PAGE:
Troy Rhodes
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Polyculture almost requires human labor, especially up front to get it established.  They can't imagine finding hundreds of people willing to work for low wages doing hard manual labor.

They are probably right.

Your soil would test orders of magnitude better if you test for the numbers and diversity of soil life.

For testing available nitrogen, the chem farm guy might "win".  Happy soil with plenty of life in it sort of makes the nitrogen available to the plant as needed.  There is generally not a bunch of nitrogen soup laying around in the good soil.
 
John Polk
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The chemical fertilizers also kill the microbes, as well as adding a LOT of salts to the soil.
The salts alone are damaging the soil, and tieing up nutrients so they cannot be utilized as well by the plants.
 
maikeru sumi-e
Posts: 313
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Suzie wrote:
I don't have a farming background but live in a predominately farming county.  I need to learn more about what the farmers do and why so I can spar with them a little better.

Around here, it's a bean and corn rotation year after year after year.  I was surprised a few weeks ago when one of the farmers mentioned that he had to fertilize before he could plant his corn.  I always thought that the beans replaced the nitrogen.  He said the beans do but they use it for themselves, therefore, he needs to fertilize... What the heck is the purpose of rotation then? I thought I had read that legumes have nodes that leave nitrogen or am I confused with something else?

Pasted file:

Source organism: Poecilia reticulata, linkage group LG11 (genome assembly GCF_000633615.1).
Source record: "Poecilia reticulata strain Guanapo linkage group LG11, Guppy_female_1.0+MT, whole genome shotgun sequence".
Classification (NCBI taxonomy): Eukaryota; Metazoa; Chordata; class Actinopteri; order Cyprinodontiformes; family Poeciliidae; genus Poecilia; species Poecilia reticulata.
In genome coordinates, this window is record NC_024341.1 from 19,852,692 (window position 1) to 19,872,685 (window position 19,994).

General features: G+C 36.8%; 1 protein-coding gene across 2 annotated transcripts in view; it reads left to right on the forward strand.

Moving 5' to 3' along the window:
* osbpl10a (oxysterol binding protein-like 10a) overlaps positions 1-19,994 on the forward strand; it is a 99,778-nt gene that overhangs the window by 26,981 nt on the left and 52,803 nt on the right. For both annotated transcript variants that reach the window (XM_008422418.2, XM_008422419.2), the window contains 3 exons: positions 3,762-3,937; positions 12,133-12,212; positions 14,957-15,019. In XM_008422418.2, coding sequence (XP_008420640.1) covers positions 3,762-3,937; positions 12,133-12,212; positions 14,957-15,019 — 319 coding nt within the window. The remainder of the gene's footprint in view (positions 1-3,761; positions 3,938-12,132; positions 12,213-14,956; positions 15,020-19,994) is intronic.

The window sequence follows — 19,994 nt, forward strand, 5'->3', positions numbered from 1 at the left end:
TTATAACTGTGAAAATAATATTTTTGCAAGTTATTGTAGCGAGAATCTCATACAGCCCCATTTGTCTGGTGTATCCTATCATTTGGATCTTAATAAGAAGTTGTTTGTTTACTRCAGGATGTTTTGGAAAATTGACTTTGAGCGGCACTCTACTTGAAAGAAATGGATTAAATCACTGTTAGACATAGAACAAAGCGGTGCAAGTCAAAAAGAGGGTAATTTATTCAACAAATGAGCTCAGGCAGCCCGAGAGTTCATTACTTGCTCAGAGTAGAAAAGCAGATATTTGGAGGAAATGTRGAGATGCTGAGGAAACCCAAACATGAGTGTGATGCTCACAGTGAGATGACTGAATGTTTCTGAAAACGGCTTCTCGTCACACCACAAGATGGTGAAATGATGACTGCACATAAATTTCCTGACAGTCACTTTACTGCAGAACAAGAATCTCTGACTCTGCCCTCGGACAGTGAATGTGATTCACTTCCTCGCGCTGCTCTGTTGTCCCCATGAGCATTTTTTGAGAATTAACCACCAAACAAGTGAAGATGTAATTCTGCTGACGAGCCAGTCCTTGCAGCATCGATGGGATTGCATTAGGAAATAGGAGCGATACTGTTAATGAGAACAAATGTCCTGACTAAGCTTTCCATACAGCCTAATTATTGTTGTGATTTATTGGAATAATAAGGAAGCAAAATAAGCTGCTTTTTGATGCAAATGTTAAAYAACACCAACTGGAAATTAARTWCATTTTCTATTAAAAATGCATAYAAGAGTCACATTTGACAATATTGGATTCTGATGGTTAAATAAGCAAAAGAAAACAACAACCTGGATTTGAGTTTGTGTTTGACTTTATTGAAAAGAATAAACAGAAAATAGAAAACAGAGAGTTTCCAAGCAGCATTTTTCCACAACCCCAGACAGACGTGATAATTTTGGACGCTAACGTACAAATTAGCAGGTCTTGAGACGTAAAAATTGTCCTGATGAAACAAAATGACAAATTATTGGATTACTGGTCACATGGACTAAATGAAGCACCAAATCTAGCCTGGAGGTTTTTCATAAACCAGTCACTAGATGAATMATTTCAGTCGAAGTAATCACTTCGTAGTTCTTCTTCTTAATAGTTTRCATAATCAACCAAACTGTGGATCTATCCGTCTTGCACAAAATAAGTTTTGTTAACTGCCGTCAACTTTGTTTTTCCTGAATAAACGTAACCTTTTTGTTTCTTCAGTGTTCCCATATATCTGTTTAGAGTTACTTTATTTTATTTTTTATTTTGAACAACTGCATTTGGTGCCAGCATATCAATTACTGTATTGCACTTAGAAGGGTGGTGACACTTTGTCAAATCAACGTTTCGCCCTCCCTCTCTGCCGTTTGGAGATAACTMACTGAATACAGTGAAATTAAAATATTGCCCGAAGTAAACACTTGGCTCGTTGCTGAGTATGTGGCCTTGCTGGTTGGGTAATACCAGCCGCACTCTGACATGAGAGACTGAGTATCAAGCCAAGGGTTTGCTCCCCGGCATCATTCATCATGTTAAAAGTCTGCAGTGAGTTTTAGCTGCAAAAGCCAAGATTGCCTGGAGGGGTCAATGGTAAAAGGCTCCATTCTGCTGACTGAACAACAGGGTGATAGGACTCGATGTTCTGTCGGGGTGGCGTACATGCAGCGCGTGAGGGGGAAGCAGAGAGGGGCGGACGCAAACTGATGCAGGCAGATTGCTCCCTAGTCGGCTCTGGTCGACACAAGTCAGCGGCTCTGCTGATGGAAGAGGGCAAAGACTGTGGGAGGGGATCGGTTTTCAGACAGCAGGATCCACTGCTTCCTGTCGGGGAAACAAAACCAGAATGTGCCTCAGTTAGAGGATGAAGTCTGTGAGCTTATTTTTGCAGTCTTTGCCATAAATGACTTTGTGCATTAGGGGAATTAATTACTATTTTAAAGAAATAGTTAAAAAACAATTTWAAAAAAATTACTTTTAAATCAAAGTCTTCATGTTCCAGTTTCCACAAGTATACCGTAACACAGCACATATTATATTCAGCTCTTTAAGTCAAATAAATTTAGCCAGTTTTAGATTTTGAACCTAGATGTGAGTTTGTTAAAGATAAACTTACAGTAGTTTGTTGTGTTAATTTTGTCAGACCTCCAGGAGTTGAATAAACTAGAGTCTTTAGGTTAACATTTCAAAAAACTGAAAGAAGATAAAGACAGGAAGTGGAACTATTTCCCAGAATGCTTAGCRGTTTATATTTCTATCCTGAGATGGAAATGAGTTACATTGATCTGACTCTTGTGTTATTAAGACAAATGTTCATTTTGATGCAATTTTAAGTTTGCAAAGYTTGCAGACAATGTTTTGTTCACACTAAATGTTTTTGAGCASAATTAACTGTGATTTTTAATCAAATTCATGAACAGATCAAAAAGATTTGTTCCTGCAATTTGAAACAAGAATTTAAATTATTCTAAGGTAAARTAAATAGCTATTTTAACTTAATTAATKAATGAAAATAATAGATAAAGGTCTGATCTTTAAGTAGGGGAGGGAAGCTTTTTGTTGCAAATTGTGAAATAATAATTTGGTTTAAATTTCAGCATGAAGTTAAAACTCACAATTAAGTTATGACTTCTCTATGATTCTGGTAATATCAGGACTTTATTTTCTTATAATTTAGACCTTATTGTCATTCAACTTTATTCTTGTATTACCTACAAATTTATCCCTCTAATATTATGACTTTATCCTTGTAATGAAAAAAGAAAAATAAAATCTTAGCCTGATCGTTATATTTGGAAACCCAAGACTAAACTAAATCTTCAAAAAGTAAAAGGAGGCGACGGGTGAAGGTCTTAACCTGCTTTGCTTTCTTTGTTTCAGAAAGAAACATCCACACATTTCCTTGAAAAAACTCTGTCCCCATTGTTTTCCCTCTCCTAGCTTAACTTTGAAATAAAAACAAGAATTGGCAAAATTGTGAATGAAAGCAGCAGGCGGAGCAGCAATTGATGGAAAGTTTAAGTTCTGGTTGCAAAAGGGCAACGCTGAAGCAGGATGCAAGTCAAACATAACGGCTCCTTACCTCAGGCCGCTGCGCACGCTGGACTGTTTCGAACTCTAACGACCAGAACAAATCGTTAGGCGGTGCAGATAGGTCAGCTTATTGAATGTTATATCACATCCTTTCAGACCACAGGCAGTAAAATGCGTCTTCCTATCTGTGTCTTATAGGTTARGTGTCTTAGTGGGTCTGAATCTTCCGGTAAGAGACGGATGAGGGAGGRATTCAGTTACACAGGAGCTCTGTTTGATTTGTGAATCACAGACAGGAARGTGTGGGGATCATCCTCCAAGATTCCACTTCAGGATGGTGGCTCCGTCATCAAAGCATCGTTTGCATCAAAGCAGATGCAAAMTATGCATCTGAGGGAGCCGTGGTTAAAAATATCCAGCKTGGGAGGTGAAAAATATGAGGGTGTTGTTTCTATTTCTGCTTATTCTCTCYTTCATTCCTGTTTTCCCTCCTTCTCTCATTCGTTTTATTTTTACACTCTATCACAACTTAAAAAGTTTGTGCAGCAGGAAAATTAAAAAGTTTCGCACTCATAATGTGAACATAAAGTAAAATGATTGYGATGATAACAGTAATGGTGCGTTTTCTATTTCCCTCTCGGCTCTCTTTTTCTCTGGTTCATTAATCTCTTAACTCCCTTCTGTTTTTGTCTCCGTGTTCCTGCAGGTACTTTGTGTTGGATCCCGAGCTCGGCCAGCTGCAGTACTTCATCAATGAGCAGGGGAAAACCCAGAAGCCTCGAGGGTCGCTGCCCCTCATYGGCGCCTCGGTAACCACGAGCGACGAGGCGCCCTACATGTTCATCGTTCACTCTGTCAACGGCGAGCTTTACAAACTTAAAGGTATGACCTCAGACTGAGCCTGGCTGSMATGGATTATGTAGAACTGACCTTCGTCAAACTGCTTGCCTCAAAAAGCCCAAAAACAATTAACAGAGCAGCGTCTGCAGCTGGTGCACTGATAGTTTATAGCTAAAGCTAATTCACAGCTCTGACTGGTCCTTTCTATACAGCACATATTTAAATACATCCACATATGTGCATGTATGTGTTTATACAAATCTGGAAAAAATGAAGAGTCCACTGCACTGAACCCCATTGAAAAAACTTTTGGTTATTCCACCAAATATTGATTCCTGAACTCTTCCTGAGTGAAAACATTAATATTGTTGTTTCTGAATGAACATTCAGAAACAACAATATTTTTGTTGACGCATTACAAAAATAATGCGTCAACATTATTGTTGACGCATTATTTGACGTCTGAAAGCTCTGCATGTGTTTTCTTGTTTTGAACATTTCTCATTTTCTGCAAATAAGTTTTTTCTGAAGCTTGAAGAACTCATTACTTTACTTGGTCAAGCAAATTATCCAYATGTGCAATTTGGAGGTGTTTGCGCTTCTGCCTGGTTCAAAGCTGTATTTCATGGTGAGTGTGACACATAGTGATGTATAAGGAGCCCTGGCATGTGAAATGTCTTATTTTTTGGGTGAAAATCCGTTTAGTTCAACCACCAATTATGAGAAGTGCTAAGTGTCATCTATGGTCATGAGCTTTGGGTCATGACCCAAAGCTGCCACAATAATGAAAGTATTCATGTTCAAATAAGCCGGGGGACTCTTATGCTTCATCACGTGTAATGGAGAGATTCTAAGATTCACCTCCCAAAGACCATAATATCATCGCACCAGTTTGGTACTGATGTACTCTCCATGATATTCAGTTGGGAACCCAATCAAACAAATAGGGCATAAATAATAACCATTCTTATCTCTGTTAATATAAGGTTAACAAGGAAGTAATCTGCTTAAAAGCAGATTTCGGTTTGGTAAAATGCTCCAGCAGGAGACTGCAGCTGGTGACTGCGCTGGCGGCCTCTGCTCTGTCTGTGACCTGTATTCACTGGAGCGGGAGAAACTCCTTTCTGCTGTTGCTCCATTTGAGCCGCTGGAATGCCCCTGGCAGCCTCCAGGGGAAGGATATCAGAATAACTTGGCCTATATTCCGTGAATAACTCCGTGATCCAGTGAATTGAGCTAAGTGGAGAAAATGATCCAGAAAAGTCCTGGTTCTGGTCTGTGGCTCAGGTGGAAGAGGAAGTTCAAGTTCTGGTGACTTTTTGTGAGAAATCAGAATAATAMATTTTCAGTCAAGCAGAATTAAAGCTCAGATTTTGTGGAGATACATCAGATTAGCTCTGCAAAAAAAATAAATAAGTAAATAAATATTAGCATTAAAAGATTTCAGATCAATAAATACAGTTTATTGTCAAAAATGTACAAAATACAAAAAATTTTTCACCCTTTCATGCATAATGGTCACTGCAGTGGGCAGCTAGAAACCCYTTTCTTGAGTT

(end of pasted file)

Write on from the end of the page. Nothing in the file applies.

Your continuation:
Most of the nitrogen that the bacteria fix for the beans goes into the seed, though some will be retained in the leftover residue (leaves, stems, roots), so what he mentioned is correct in a sense, but not the entire story. Also, corn is generally an N-hungry crop and has relatively shallow roots. If he is removing most of the residue of the beans and corn, he is basically robbing away all the nitrogen and starving the soil. Rotation is mainly to disrupt diseases and pests and to avoid exhausting the soil of certain nutrients or micronutrients.

Last night I was told the corn stalks left on the field will raise the acidity and so every few years, they need to lime the field.  Is that because no "greens' ever get left?  My favorite sparing partner said that my way of composting in place, will also eventually raise the acidity in my beds.


That's true to an extent, since some of the residue will be converted to humus and humic acids, which generally have a bit lower pH, but is *ideal* for plants. Generally around 5-6ish to 8 is great for plants, though it depends on the plant or crop and what you have in your soil. What they said isn't noteworthy. A slightly lower soil pH frees up nutrients that most plants need to thrive. You're unlikely to have really low soil pH unless you: (a) live or farm in a peat bog or (b) mulch everywhere with several feet of conifer needles (and there's some debate on whether conifers really do acidify the soil or not, but it's my understanding they do a bit).

They need to lime because they again robbed the soil of its calcium.

I really need to learn as much as I can about what they do and why, so I can sound half way intelligent when I'm combating their practices.


Just focus on what you can do, IMO.